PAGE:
Sparking off of Kristin’s Lands’ End story, a while back my dad asked me for some help finding something on Google. He had recently bought a special kind of shotgun second hand. I can’t tell you what’s special about it. I just know that he was super excited. He wanted to find the manufacturing date of the shotgun based on the serial number, but he was having no luck finding anything online. He figured there was some secret password he needed to know to find some sort of listing of manufacturing dates. He just didn’t know what it was.
Enter Librarian Mode. I gave him a proper reference interview and came away with the following hard facts (plus a whole lot else):
- Company name: Merkel
- Location: Germany, previously behind the Iron Curtain
- Distribution is handled in the US by dealers and not by the company itself
- Searching Merkel also brings up results for Angela Merkel, German Chancellor.
- That darn Iron Curtain and the beating the company took by war and reunification means that record keeping is unlikely to have been robust, extensive, or consistent. Even if good records exist within the company, it is very possible that they are not available online.
- Very few shotgun companies have serial number listings available online.
I did not find anything. So then I had to sit down with my dad and have The Talk. You know, the one where you explain
where information comes from that not everything is on the internet. The history of the company and the practices of the others make it pretty unlikely that the information is available online right now. Just because the information isn’t online doesn’t mean it doesn’t exist. I suggested that he call the American distributor and ask questions. I found him the contact info. He wrinkled his nose and asked me to show him the advanced search tab in Google, convinced that somehow, somewhere, the information was online.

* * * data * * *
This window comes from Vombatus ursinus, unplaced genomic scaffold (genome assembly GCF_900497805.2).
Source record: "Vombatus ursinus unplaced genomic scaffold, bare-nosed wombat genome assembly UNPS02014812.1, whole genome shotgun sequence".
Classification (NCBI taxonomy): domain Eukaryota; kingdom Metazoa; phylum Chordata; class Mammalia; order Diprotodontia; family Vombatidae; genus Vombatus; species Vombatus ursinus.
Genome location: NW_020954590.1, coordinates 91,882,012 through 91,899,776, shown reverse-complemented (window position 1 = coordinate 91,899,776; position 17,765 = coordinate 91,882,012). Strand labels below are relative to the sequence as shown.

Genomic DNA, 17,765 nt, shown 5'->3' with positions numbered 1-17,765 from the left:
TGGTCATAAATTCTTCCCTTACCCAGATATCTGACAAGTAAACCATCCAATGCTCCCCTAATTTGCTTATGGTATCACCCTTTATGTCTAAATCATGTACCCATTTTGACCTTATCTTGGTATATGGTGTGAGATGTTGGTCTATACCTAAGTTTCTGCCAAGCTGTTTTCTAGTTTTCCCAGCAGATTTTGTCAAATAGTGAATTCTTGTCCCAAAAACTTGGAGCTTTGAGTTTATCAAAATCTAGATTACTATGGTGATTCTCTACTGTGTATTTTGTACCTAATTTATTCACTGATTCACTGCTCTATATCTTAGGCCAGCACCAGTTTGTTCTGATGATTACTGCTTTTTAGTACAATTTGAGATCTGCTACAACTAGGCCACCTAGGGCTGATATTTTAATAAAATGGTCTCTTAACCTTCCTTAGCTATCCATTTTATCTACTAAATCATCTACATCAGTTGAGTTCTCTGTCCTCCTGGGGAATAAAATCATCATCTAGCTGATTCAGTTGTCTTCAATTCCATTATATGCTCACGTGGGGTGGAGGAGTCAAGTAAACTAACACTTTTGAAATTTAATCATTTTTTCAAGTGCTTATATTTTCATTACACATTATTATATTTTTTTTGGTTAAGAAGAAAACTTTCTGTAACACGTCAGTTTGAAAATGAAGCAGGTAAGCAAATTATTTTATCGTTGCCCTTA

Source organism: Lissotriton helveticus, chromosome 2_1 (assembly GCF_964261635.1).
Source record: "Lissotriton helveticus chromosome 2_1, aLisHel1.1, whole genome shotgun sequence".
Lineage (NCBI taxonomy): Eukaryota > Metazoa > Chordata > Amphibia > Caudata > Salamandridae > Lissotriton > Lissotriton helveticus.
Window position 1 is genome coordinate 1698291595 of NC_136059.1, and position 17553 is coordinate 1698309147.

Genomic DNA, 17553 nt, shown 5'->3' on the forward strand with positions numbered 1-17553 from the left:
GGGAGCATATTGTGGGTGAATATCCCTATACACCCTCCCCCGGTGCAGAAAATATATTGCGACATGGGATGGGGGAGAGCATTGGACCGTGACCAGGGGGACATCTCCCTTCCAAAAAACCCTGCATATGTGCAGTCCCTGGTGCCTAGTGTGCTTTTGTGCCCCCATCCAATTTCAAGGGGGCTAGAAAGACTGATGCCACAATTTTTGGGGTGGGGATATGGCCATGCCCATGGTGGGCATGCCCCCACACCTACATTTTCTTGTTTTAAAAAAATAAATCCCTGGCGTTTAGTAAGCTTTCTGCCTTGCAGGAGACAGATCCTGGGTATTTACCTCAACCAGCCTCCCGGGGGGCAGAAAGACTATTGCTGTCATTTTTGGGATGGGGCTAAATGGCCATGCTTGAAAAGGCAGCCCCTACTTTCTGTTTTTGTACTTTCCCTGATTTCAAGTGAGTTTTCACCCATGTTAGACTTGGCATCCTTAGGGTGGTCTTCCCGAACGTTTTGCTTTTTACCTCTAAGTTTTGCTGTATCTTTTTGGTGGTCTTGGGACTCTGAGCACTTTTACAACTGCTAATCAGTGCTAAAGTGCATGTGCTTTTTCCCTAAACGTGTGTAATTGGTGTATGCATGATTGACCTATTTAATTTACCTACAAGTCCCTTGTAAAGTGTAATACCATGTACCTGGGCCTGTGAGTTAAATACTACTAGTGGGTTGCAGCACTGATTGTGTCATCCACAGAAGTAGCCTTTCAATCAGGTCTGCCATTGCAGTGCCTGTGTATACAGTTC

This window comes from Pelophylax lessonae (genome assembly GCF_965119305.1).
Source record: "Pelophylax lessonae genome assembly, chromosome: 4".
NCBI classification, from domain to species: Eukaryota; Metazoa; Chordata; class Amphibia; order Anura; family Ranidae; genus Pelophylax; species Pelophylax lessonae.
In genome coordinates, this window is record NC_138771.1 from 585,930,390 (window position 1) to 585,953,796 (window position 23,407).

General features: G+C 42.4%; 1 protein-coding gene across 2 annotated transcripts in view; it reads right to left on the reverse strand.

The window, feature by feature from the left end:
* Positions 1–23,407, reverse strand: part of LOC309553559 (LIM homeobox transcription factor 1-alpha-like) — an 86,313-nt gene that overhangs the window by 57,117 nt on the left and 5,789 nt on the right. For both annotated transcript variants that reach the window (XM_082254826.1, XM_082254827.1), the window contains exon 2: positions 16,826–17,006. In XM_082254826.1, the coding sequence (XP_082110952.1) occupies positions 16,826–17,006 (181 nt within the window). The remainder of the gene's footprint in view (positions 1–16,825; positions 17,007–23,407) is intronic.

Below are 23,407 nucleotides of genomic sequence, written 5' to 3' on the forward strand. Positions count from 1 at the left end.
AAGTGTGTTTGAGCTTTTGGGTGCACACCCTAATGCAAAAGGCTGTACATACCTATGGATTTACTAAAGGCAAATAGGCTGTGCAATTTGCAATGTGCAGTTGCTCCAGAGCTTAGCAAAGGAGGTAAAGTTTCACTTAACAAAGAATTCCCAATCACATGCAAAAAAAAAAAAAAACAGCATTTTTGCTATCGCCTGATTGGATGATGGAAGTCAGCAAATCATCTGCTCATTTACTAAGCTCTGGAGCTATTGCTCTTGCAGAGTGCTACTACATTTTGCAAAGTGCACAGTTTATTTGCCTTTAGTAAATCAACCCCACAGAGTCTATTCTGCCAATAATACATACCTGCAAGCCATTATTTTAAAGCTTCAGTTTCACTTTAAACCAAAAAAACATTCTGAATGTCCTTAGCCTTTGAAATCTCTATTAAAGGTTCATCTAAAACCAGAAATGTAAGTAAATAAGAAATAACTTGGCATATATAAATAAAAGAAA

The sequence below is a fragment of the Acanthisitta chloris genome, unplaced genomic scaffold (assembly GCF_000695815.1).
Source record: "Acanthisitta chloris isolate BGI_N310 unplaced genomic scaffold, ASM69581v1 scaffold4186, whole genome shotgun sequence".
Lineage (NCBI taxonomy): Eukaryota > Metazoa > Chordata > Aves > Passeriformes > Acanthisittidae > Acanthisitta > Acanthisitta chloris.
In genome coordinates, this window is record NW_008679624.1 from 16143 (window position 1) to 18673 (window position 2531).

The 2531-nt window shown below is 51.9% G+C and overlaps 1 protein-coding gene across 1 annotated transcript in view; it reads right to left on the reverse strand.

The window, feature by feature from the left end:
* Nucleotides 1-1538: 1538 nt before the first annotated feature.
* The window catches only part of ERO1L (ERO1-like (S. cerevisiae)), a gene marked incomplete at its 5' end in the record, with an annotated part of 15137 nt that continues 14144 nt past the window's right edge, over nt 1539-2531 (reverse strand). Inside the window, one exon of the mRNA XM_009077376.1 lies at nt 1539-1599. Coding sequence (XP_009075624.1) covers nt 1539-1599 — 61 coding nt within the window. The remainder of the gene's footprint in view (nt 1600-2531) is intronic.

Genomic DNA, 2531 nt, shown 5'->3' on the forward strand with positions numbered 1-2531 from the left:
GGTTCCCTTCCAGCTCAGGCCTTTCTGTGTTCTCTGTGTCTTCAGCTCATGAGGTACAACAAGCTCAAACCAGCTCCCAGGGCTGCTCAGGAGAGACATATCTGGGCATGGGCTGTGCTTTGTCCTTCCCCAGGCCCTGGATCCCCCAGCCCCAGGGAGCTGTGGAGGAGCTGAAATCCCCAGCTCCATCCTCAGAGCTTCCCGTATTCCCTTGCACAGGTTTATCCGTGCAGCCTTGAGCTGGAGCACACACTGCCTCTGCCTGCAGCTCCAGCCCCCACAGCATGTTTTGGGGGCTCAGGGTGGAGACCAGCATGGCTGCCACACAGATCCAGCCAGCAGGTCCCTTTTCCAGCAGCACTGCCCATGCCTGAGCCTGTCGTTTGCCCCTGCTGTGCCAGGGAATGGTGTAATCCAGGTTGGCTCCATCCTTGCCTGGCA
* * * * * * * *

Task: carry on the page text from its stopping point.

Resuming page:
And maybe it is. Somewhere. (Incidentally, if you happen to have the magic password to this particular question, please let me know.) But what struck me about this interaction is how unwilling my dad was to make a simple phone call and talk to someone with specialized knowledge on the topic. This is a man who spends significant time on a daily basis on the phone. Clearly, he is not afraid of a phone call. He didn’t just want the answer. He wanted the answer to be online.
What kind of implications does this have for librarians? For subject specialists? For learning in general? Patrons don’t want people who know things. They want machines that know things. What do we do about people who will spend hours online looking for something because it is “easier” than asking a question of a real person? How can we teach people if we never find out what they don’t know?
Both the woman in the Lands’ End story and my dad have pre-exisiting knowledge that do not serve them in their instances. The LE woman believed that if her CAPS LOCK search term didn’t find what she was looking for in the database, it didn’t exist. My dad believed that he simply needed to find a new way to search because the answer to his question must exist online. Neither was willing to try a different approach to solving their problem. To what lengths should we go to try to alter that frame of reference?